On the other hand, in se’if ten, AH notes that a liver might be in an unusual place, might be mixed in with the membranes around the liver, but as long as it is all there, we also assume it is attached in the right places, and the animal will still be kosher.

Other Signs of the Liver’s Decrepitude

Any parts of the liver dried out enough that a fingernail scratch will tear or leave a lasting mark counts as no longer there, such that if the three crucial olives’ worth are dried in this way, the animal will also be a terefah, even if all the rest of the liver is fine (although what are the odds?).

Bach added hardening of the liver to our list, an idea Rema accepted, but that Shach thought might be ignored in cases of hefsed merubah, of great financial loss, an idea many other acharonim rejected. In se’if fifteen, AH says we cut open such hardened livers, because if the inside is ok, the animal is fine. With birds, wounds on the liver obligate us to check the intestines, since they often go together, and the intestines have other standards of being a terefah.

This idea fuels se’if sixteen as well, the presence of some puncturing item (sharp food or stone) in the liver tells us it likely went through the digestive tract and left holes there, where holes do make the animal a terefah.

The liver necrotizing, blood coming out of it, seemed to Rema a sign of being a terefah-level deteriorationeven if the crucial kezeitim still work. Shach and Taz held the animal to be still kosher if those two olives’ worth haven’t yet been hit by the necrotization, a view accepted by Pri Chadash and Tevu’ot Shor. AH thinks any parts of the liver that have these problems count as removed, and we can apply the halachah from there.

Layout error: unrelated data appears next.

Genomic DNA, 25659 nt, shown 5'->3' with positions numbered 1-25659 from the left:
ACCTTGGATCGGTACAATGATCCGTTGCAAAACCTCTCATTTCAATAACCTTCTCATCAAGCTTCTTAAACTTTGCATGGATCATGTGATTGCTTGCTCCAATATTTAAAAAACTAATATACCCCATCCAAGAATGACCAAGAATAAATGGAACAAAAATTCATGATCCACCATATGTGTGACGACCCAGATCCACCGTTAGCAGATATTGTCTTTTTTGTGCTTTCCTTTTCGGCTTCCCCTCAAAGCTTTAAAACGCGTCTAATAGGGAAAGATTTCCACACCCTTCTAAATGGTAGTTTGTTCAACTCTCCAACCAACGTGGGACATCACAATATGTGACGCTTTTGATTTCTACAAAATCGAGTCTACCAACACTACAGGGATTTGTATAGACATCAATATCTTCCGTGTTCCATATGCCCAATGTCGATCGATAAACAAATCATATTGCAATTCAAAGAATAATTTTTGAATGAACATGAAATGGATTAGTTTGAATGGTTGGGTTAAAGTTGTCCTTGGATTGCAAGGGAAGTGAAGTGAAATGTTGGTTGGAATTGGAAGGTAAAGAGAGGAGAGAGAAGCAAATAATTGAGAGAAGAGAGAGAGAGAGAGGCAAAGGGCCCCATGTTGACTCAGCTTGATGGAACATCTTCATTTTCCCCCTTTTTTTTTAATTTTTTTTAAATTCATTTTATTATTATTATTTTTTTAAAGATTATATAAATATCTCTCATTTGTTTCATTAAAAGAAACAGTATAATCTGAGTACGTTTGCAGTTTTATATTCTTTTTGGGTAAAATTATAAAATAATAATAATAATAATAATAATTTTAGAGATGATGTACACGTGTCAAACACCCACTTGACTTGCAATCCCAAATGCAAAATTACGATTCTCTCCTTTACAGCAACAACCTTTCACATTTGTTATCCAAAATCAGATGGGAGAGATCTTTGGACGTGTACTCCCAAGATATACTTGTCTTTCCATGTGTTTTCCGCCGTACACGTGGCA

Worms in the liver, se’if eighteen tells us, are treated the same way. They can have made holes everywhere, as long as the two needed kezeitim are there, even with holes, because those holes would fill back in in a live animal (as we said at the beginning of the chapter). However, Re’ah held that if all we have left are those crucial parts of the liver, they have to be whole, and Tevu’ot Shor accepted his view.

Ge’onim Defining Terefah Without Traditions

I’m skipping almost all of se’ifim 19-38, because they are discussions of various other ways we might spot a terefah in the liver, none of them determined by either Torah law or Talmudic discussion. For just a few examples, AH in se’if nineteen struggles with Behag’s claim that a thickened liver requires us to check the lungs.

Ran thought we do not take account of this worry, but Bach thought we do (although he is an acharon and Ran a rishon, he is saying we should worry about a view of a Gaon, so he is not disagreeing with Ran, he is opting to accept Behag). AH did not understand the connection between liver and lung, and suggested Behag meant something completely different, if the liver is of a color we would treat as terefah were the lungs to turn that color, we do so for the liver as well (although that’s not what Behag says, and he concedes that a healthy goose liver tends to be white, a problematic color in lungs, because it is so fatty).

In se’if twenty-seven, AH reports another tradition of the Ge’onim, which Levush thought we had to follow, if the membrane of the liver was punctured all the way through, the animal is a terefah, because without repair, the liver would rot. However, in contrast to other punctures, were something to have sealed this one, the animal would not be a terefah.

Extra Parts to a Liver

The last se’if of the chapter presents a debate among rishonim about an Halacha le-Moshe mi-Sinai, a rule passed down orally from Sinai, that any extra parts on an internal organ are as if the organ wasn’t there. Rashi and Rambam thought it meant the entire organ wasn’t there, where Ramban thought it excluded only the spot to which it was attached.

An extra liver attached other than to the kidneys, diaphragm, or gall bladder would be the distinguishing example of these two ideas. AH thinks we follow Rashi and Rambam, but to me it is more interesting as another example of a debate about an oral tradition with no real sources to determine the answer.

Which is true of much of terefot. Rambam already pointed out that not all the wounds the Gemara includes in terefot necessarily kill the animal, and we know of others that do that are not on the list. He insists the list is a tradition we must follow, as everyone agrees is true, but it offers another good example of gray areas of halachah, where what we decide to do results from a long list of decisions by important but post-Talmudic authorities.

Next time, laws of yichud, making sure not to be in a position where illicit sexual relations are a possibility.

About Gidon Rothstein